About Tom

A potted history of Tom Cunliffe

Is this where my love for sailing started?
I was sent off to the Norfolk Broads as a young teenager with my best mate and a book entitled, ‘How to sail’. No photos remain of my first sailing experience, but here I am reliving it, 50 years on.

At University I spent most of my time sailing Fireflies when I should have been studying. In my third year I hitched round the United States in the summer holidays and ended up working out of Provincetown, Cape Cod on the William Hand schooner ‘Hindu’. It was a real Road to Damascus moment.

Hindu

After that I ditched my course and drove down to the South of France in my MGTC, which was an adventure in itself.

I ran a small sailing school there off a beach west of Marseilles. I taught in a coble, but part of the job involved patching canoes in the off season.

The next step in my life at sea was as a gash hand on a Baltic Trading ketch called Johanne. But she had to be fitted out prior to setting sail in February for the Caribbean. There was a lot to do…

Johanne

It was whilst on Johanne I met Ros, the girl I wanted to spend my life with, and I have. 

The first boat I ever owned was a 22ft centreboard sloop called Leihane. She was built on the Isle of Wight by Woodnutts in 1932 and had full crawling headroom.  Soon after Ros and I bought her we sailed her to France. It was an epic trip which decided us to buy a bigger boat. In order to make some money I did a variety of jobs, one of which was teaching on a private yacht out of Hamble.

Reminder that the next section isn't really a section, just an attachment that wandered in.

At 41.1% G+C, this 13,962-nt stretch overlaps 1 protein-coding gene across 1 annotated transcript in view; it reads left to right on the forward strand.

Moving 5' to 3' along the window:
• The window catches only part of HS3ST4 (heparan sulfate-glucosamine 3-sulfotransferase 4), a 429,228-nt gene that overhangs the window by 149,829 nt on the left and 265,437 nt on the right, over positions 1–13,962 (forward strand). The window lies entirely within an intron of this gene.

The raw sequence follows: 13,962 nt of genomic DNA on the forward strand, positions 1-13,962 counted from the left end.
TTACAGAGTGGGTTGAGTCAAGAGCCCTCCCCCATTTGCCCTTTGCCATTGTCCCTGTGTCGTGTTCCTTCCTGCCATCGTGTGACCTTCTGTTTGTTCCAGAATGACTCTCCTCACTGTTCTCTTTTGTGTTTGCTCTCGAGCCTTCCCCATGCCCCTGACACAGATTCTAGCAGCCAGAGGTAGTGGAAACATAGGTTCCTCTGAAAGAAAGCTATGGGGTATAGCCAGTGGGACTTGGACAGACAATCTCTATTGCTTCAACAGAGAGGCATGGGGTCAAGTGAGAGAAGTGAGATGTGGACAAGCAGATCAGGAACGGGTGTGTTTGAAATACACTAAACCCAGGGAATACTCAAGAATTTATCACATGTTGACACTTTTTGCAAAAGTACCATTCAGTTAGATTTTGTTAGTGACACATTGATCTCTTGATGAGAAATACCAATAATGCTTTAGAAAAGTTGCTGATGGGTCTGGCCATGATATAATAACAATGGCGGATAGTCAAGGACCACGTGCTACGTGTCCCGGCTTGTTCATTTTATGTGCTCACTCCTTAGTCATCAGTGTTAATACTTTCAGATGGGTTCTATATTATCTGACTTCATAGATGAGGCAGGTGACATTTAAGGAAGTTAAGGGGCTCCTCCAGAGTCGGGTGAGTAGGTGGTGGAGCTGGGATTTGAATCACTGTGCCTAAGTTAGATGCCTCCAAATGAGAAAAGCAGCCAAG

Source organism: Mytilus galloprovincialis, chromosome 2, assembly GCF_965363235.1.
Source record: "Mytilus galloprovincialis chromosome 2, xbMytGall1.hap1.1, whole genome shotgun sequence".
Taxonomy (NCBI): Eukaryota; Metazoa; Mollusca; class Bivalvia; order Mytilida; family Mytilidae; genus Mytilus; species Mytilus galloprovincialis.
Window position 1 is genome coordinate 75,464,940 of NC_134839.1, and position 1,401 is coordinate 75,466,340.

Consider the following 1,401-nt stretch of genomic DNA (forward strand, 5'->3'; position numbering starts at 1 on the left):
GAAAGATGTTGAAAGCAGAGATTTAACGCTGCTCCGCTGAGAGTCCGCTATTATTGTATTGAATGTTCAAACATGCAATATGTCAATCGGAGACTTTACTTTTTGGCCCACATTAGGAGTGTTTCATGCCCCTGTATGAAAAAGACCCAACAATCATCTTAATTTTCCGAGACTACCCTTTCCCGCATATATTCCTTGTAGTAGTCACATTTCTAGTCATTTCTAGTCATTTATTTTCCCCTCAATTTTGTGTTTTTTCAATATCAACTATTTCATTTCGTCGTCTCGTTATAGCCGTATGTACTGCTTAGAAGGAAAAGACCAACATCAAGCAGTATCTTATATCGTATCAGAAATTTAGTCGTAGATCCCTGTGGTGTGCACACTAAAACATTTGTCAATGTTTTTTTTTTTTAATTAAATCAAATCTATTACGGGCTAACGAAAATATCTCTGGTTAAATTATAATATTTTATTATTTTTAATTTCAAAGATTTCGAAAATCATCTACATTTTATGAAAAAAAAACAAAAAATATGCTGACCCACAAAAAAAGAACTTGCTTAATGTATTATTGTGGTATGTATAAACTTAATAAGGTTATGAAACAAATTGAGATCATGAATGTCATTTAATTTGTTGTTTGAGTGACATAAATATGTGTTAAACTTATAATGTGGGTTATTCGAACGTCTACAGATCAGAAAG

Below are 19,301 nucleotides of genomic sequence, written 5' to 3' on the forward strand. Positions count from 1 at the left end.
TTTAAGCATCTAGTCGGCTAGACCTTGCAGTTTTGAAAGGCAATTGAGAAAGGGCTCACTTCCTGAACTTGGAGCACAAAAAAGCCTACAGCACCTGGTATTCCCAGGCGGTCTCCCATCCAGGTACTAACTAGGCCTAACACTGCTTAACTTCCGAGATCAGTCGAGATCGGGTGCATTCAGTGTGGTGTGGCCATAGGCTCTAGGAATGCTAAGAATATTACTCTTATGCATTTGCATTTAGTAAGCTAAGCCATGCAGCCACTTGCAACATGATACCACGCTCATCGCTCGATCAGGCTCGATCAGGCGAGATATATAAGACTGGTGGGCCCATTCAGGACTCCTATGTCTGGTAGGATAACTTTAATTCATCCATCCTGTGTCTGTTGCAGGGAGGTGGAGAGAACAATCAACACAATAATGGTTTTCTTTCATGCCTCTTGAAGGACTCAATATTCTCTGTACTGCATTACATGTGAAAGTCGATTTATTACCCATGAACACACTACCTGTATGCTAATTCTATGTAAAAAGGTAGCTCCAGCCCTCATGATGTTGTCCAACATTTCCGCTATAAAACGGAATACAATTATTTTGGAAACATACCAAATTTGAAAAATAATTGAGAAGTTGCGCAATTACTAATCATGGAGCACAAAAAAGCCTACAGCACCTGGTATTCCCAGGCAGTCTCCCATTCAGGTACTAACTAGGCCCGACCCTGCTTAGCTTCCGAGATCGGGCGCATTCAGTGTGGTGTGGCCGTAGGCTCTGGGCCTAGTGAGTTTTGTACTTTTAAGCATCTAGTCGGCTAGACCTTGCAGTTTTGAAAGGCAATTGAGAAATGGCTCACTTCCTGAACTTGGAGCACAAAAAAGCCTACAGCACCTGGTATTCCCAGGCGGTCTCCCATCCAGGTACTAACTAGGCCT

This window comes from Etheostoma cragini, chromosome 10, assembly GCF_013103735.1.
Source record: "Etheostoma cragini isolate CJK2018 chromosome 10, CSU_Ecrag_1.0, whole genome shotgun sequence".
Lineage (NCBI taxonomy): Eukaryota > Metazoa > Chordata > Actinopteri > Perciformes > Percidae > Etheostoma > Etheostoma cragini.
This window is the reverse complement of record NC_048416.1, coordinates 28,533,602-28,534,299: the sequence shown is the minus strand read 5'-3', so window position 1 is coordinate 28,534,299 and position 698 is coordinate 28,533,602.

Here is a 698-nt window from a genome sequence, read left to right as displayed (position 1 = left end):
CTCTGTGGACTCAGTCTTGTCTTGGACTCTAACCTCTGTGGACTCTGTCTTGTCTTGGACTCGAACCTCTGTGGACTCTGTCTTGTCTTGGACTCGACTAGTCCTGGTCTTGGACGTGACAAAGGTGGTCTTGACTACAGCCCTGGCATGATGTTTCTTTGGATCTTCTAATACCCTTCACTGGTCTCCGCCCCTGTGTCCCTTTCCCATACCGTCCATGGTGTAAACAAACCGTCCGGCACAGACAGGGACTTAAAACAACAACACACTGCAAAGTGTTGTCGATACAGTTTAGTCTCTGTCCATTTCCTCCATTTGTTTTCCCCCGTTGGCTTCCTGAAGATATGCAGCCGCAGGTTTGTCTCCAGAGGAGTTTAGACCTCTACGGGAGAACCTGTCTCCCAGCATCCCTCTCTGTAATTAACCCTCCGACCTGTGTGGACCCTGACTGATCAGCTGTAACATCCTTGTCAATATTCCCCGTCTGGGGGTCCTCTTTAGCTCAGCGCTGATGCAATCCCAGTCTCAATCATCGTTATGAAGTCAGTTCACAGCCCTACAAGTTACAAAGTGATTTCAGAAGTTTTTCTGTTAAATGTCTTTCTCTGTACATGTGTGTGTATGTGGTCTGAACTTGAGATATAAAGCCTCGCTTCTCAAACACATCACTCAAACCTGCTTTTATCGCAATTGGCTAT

In due course we bought Saari in the early 1970s. We lived on board berthed in the mud at Debtor’s Jetty, on the Hamble River.   A chance meeting with a man in a pub who said he would give us a job if we sailed to Brazil, led to us stocking up and setting off with £50 in our pockets.  We spent a year looking after his boat near Rio and travelling around South America.

A few years later we returned to the UK via the Caribbean, America and Canada. The crossing from Nova Scotia was beset with easterlies and heavy gales. It took 39 days.

Our daughter was born shortly after our return and I desperately needed another job, so I became mate on a coastal ship, the Greta C.

It was an extremely hard winter with icicles hanging from the bridge and all the ropes freezing on deck.

Taking my Yachtmaster exam during that winter led to work at the National Sailing School at Cowes. Here I became an examiner and sailed Seals, Contessa 32s, Fulmars, Rivals and skippered the RORC race boat Griffin, narrowly missing being on the 1979 Fastnet Race.

I also had the chance to skipper another couple of interesting boats during this time. One was the 50ft Brixham Trawler yacht Regard and other was the famous 1913 55ft Le Havre pilot cutter Jolie Brise.

 

My private yacht during this time was a 28ft 1895 gaff cutter called Marishka,  but after four years I was burnt out with teaching and Ros was itching to sail away again. With our four-year-old daughter in tow we bought Hirta, a 1911 51ft Bristol Channel Pilot cutter and set off in the wake of the Vikings across the North Atlantic via Iceland, Greenland and Newfoundland.

After that voyage which lasted 3 years, I began writing whilst still teaching and delivering boats.

Hirta remained with us for 15 years, then we had built a 40ft boat based on the pilot cutters of the Bristol Channel. She was designed by Nigel Irens and called Westernman.

For 40 years we had owned traditional gaff-rigged boats and sailed them to such diverse places as South America, Greenland, North Africa and Communist Russia, but after getting our bus passes, we finally decided to go for a boat that would be easier for just the two of us to handle and maintain. We bought a 44ft Bermudan cutter in America.

Over time I’ve been lucky enough to skipper/sail/crew/teach on a variety of boats from a 20ft Cape Cod fishing dory to the 160ft schooner Eleonora. Some, I’ve just spent a day on, others I’ve crossed oceans on.  Here’s just a small selection.